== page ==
In The Bleak Midwinter

The Christmas season is in full swing all around us, and this means an incessant dose of holiday music everywhere you turn.  On the radio…in the grocery store…in the background of your favorite sitcom.  We are being implored to deck the halls and haul out the holly left and right.  But did you ever stop and really listen to a lot of these songs?  I had an epiphany a couple of years ago when I realized that many Christmas songs are actually sad and depressing.

True, I was in the midst of relationship turmoil that year, but now that the dust has settled in 2009, I’m still hearing a lot of sadness and mourning in those lyrics.

Take, for instance, Christmas Bells.  I’ve only ever heard John Gorka’s version, but man, talk about cynical.  “And in despair I bowed my head, there is no peace on earth I said, for hate is strong and mocks the song of peace on earth, goodwill to men.”  Definitely not a feel-good paean to peace and joy.

Have you heard that song called Christmas Shoes?  Talk about a depressing little ditty.  There’s this little kid, see, and his mom is dying, so he wants to buy her a pair of shoes…whenever that one comes up on the radio, I switch the dial.  It’s too hard to drive with tears streaming down your face.

Same Old Lang Syne by Dan Fogelberg is another one.  First off, I don’t consider this a “Christmas” song per se, but you only ever hear it during the holidays.  The lyrics tell of a chance encounter between former lovers on Christmas Eve, and is full of melancholy and regret.  It’s a double whammy for me, because it happened to be playing on the radio while I was driving to court to have my marriage dissolved…five days before Christmas.  It would be depressing enough even without that association.

Long live The King, but Blue Christmas is another song full of morose and longing.  It’s hard enough when the person you love packs up and moves on, but combine that with the Christmas season and you have a recipe for an aching heart.  “You’ll be doing alright with your Christmas of white, but I’ll have a blue, blue blue blue Christmas.”  Emphasis on “blue.”  Got it, Elvis.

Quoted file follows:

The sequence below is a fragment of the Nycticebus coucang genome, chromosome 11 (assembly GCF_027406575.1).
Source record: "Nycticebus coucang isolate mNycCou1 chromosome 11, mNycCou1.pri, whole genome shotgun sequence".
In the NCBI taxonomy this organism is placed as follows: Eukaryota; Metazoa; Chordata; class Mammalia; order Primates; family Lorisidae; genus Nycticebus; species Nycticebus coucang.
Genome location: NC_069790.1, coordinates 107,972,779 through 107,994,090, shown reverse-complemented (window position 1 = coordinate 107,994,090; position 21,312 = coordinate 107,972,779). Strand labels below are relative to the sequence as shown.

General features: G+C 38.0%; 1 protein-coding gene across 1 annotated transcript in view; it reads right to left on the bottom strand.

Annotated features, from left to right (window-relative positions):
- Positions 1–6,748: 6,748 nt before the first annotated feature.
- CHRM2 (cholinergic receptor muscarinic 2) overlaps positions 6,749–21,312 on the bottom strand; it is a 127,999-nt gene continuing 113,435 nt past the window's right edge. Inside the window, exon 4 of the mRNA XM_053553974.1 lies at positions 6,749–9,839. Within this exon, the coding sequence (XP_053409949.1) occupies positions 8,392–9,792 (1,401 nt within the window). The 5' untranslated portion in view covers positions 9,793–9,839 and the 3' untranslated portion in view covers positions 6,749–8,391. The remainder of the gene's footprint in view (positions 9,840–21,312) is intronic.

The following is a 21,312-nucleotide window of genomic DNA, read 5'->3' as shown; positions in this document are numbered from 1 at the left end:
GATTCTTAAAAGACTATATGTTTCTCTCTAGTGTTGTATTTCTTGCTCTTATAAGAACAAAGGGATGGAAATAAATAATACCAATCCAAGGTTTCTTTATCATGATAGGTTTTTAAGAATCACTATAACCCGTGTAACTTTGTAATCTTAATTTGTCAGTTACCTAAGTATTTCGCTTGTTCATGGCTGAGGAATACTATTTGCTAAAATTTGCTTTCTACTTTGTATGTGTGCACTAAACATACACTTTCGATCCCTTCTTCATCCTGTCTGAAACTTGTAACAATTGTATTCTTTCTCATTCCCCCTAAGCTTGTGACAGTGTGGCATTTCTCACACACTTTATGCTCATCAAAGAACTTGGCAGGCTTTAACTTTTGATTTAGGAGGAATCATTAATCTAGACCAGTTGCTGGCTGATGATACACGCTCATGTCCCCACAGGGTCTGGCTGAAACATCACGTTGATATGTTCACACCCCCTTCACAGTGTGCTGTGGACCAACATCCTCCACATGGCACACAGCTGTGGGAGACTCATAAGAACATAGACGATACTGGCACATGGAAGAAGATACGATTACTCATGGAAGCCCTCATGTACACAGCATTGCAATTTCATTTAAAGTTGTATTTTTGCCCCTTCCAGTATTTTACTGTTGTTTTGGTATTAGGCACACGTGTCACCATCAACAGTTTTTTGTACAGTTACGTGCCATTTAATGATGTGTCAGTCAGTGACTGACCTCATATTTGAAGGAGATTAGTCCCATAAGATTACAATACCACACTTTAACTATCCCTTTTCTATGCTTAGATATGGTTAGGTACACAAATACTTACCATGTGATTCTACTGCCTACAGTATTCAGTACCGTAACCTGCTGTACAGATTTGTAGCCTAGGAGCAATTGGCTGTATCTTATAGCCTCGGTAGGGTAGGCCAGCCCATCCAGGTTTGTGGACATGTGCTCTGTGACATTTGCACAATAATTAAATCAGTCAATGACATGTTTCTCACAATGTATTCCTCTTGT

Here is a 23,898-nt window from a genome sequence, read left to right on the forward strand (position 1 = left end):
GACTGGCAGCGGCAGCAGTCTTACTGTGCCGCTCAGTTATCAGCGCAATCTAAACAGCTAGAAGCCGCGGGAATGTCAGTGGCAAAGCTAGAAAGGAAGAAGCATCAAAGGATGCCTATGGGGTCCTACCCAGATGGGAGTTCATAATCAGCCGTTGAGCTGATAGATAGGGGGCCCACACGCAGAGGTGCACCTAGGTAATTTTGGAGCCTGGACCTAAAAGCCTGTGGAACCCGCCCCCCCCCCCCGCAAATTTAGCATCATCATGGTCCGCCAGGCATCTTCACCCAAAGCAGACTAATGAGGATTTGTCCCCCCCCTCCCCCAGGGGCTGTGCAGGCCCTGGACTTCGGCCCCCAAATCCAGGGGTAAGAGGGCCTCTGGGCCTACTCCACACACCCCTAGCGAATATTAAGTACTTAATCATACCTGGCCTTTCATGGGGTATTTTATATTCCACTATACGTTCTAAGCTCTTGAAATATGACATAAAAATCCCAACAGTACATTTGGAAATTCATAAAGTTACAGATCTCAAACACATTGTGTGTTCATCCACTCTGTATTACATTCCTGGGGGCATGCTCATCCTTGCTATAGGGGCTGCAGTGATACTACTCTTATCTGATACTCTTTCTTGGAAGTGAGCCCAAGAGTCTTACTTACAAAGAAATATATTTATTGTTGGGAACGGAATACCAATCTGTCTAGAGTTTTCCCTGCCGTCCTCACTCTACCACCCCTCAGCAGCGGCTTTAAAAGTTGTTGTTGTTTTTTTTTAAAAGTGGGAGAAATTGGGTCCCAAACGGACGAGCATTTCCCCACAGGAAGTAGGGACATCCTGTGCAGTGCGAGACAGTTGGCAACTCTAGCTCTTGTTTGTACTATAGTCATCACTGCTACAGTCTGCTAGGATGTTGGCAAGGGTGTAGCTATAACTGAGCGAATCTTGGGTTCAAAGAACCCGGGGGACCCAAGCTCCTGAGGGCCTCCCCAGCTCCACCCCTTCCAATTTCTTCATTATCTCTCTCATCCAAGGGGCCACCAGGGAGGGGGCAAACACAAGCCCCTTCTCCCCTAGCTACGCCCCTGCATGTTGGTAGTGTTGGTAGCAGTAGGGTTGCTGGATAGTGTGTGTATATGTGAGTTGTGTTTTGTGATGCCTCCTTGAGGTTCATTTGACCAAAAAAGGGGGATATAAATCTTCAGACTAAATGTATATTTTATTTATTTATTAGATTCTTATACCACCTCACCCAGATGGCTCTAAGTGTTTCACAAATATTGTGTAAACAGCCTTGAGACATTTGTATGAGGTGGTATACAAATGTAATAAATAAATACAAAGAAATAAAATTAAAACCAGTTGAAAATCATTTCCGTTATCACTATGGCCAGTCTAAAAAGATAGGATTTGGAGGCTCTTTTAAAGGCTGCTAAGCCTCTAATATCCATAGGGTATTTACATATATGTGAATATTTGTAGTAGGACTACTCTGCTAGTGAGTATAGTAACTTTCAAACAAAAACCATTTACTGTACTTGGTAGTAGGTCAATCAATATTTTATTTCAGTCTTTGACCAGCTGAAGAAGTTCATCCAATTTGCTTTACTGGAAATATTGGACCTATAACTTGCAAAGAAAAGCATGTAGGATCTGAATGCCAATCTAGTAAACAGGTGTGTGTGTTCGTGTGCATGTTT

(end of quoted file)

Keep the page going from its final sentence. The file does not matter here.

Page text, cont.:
How about Please Come Home For Christmas?  I don’t think any other song smacks of desperation like that one.  “My baby’s gone, I have no friends, to wish me greetings once again.”  Yikes.  Somebody contact the nearest suicide hotline.  “Cries will be singing Silent Night.”  Better hurry!  “There’ll be no more sorrow, no grief and pain, and I’ll be happy, happy once again.”  Man, I hope so, Glenn Frey – you’re bringing me down!

The tune that probably earns the title Saddest Christmas Song Ever – the one that takes the (fruit)cake, for sure – has got to be Have Yourself A Merry Little Christmas.  Cheery title aside, the lyrics were so depressing, they had to be changed!  Originally, it went, “Have yourself a merry little Christmas, it may be your last, next year we all may be living in the past.”  Wow.  How dark is that?  Even when it tries to aim for the upbeat – next year we might be together, if the Fates allow – it falls short: “Until then we’ll have to muddle through somehow.”   Sheesh.  Makes you think the person singing the song is secretly wishing for a Remington shotgun wrapped up in a bright, shiny bow, and a carton of ammo in his stocking.

Give me Frosty The Snowman any day!  Only wait…don’t…because that’s nothing more than one long near death experience for the ol’ snowman, who is in grave danger because “the sun was hot that day.”

Merry Christmas, kids!

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